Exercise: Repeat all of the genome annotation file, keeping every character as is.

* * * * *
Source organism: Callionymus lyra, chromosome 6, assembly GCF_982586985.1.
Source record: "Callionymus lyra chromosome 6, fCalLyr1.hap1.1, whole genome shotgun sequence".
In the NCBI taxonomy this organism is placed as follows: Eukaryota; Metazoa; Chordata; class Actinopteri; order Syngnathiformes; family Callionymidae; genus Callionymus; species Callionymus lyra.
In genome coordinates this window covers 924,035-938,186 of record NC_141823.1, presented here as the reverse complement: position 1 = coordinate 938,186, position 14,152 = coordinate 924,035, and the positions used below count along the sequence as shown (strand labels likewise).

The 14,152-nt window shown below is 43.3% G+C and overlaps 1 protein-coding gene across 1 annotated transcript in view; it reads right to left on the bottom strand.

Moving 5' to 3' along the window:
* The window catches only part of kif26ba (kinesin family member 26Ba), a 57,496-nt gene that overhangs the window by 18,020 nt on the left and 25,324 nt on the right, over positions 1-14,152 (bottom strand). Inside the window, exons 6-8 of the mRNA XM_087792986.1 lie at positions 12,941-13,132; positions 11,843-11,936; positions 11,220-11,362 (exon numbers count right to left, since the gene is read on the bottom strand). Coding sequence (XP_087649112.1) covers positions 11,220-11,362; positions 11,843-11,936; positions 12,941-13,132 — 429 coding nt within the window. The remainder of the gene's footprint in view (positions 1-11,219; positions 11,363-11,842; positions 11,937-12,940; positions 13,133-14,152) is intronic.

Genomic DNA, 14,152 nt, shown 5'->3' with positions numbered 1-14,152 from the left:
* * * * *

Source organism: Callionymus lyra, chromosome 6, assembly GCF_982586985.1.
Source record: "Callionymus lyra chromosome 6, fCalLyr1.hap1.1, whole genome shotgun sequence".
In the NCBI taxonomy this organism is placed as follows: Eukaryota; Metazoa; Chordata; class Actinopteri; order Syngnathiformes; family Callionymidae; genus Callionymus; species Callionymus lyra.
In genome coordinates this window covers 924,035-938,186 of record NC_141823.1, presented here as the reverse complement: position 1 = coordinate 938,186, position 14,152 = coordinate 924,035, and the positions used below count along the sequence as shown (strand labels likewise).

The 14,152-nt window shown below is 43.3% G+C and overlaps 1 protein-coding gene across 1 annotated transcript in view; it reads right to left on the bottom strand.

Moving 5' to 3' along the window:
* The window catches only part of kif26ba (kinesin family member 26Ba), a 57,496-nt gene that overhangs the window by 18,020 nt on the left and 25,324 nt on the right, over positions 1-14,152 (bottom strand). Inside the window, exons 6-8 of the mRNA XM_087792986.1 lie at positions 12,941-13,132; positions 11,843-11,936; positions 11,220-11,362 (exon numbers count right to left, since the gene is read on the bottom strand). Coding sequence (XP_087649112.1) covers positions 11,220-11,362; positions 11,843-11,936; positions 12,941-13,132 — 429 coding nt within the window. The remainder of the gene's footprint in view (positions 1-11,219; positions 11,363-11,842; positions 11,937-12,940; positions 13,133-14,152) is intronic.

Genomic DNA, 14,152 nt, shown 5'->3' with positions numbered 1-14,152 from the left: